Get your solar glasses ready — the upcoming eclipse on Aug. 21 will be a rare chance to see the moon cross directly between the sun and Earth.

The full solar eclipse will be visible across the country from Oregon to South Carolina for the first time since 1918. New York doesn't fall in its "path of totality," but you’ll still be able to see about 70 percent of the sun covered by the moon.

Here’s a guide to how you can see the eclipse in the city:

What time will the partial eclipse happen in New York?

The moon will begin to cover the sun at 1:23 p.m. on Monday, Aug. 21. At 2:44 p.m., it will be at its maximum coverage, about 70 percent, and the partial eclipse will end at 4 p.m., according to NASA.

The full eclipse will be visible in the path of totality, which stretches through 14 states. You can also watch NASA’s live stream of the full eclipse. 

Do you really need those solar glasses?

If you're planning to watch the partial eclipse, you should wear solar, or eclipse, glasses, according to NASA. “The only safe way to look directly at the uneclipsed or partially eclipsed sun is through special-purpose solar filters,” the agency says on its website.

If you go to a viewing event, check to see if eclipse glasses will be provided. You can also get them ahead of time at certain public libraries that are hosting viewing events.

What are the best NYC spots to see the partial eclipse?

The best places to see the eclipse will be in open spaces, like a field or beach, the Parks Department said. 

The department offers a list of good spots in each of the boroughs, including Van Cortlandt Park in the Bronx, Sheep Meadow in Central Park, Sunset Park in Brooklyn, Flushing Meadows Corona Park in Queens and Conference House Park on Staten Island.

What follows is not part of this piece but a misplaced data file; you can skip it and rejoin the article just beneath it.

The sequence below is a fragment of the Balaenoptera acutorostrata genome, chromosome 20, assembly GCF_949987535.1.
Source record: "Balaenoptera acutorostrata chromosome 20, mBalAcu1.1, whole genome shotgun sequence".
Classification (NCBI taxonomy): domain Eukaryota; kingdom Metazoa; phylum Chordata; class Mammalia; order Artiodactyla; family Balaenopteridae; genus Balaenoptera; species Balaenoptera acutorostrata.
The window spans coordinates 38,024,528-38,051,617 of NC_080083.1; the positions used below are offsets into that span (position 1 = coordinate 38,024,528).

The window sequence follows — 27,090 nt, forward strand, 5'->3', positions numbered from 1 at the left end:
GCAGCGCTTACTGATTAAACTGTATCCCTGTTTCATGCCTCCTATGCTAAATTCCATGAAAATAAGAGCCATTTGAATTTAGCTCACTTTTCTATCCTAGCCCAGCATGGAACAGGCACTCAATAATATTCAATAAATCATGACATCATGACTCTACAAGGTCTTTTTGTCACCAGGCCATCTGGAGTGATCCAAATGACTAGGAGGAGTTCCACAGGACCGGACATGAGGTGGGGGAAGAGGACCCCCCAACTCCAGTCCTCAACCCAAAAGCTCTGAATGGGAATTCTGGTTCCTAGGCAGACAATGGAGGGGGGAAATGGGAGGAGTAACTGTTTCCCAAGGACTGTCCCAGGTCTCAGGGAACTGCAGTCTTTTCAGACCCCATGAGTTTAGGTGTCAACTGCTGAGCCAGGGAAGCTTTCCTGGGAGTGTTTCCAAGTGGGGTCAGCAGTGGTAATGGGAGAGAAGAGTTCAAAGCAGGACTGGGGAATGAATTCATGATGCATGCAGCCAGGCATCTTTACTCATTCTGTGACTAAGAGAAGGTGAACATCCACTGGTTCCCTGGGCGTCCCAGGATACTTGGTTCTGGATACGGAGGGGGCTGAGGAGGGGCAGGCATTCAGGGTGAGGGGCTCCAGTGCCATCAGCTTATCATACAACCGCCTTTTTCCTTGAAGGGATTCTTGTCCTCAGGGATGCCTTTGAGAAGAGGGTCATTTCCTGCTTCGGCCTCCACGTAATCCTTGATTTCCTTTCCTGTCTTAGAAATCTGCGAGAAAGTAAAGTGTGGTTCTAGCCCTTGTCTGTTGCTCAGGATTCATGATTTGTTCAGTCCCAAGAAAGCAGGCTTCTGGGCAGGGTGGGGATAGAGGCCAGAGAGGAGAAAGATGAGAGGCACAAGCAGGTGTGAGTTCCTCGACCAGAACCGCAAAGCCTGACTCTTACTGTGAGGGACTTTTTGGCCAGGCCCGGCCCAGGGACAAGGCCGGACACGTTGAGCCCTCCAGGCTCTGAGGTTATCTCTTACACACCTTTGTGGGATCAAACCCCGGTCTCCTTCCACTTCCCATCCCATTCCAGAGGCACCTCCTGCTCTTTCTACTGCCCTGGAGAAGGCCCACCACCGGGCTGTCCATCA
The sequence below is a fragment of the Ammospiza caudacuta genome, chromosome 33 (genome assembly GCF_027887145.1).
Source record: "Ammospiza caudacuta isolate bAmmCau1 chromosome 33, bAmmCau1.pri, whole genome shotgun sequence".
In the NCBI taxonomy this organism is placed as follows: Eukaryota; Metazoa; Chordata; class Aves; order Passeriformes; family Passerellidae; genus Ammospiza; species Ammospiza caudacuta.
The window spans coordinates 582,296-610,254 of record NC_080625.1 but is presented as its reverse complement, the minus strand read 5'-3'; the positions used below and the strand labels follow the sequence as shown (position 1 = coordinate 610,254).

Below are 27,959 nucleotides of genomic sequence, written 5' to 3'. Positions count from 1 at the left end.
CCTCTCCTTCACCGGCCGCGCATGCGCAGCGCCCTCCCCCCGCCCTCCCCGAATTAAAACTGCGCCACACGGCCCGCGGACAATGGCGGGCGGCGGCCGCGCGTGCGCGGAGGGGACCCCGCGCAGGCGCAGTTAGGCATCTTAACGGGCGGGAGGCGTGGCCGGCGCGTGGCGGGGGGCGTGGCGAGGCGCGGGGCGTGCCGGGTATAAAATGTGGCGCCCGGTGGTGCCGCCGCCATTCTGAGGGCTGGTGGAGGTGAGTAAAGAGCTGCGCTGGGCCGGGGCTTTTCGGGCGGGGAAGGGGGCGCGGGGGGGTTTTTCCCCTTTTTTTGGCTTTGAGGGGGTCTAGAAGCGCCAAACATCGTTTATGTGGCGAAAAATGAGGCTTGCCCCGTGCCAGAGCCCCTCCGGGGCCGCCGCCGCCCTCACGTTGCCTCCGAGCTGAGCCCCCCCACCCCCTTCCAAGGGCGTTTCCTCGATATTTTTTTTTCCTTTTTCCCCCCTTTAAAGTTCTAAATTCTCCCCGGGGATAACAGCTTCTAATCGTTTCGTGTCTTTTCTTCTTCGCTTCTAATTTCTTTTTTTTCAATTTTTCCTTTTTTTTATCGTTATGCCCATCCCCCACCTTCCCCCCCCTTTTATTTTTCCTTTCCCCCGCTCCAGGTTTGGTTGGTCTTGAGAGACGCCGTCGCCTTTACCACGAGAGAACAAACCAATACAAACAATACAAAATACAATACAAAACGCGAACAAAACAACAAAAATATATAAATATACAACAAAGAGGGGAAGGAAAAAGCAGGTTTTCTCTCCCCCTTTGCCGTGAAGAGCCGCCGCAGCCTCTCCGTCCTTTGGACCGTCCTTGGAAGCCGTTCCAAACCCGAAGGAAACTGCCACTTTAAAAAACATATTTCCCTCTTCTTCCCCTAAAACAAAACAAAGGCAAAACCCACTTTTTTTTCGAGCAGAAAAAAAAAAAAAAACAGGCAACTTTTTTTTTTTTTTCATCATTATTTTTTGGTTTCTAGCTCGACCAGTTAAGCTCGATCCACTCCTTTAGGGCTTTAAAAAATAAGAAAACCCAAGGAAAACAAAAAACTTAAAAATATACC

Where are viewing events happening in New York City?

New York Public Library: The Pelham Bay (3060 Middletown Rd., the Bronx) and West Farms (2085 Honeywell Ave., the Bronx) branches will host viewing parties beginning at 2:30 p.m.

American Museum of Natural History: The Hayden Planetarium will show NASA’s live stream of the eclipse and hold an outside viewing when the partial eclipse is visible in New York. The event starts at noon.

Brooklyn Public Library: The Clinton Hill (380 Washington Ave., Brooklyn) and Saratoga (8 Thomas S. Boyland St., Brooklyn) branches will host viewing parties starting at 1:30 p.m. and 1:15 p.m., respectively.

Bungalow Bar: The restaurant at 377 Beach 92nd St. in Rockaway Beach will host a solar eclipse party beginning at noon.

Salvation Taco: A viewing party will take place on the roof of Salvation Taco at 145 E. 39th Street starting at noon.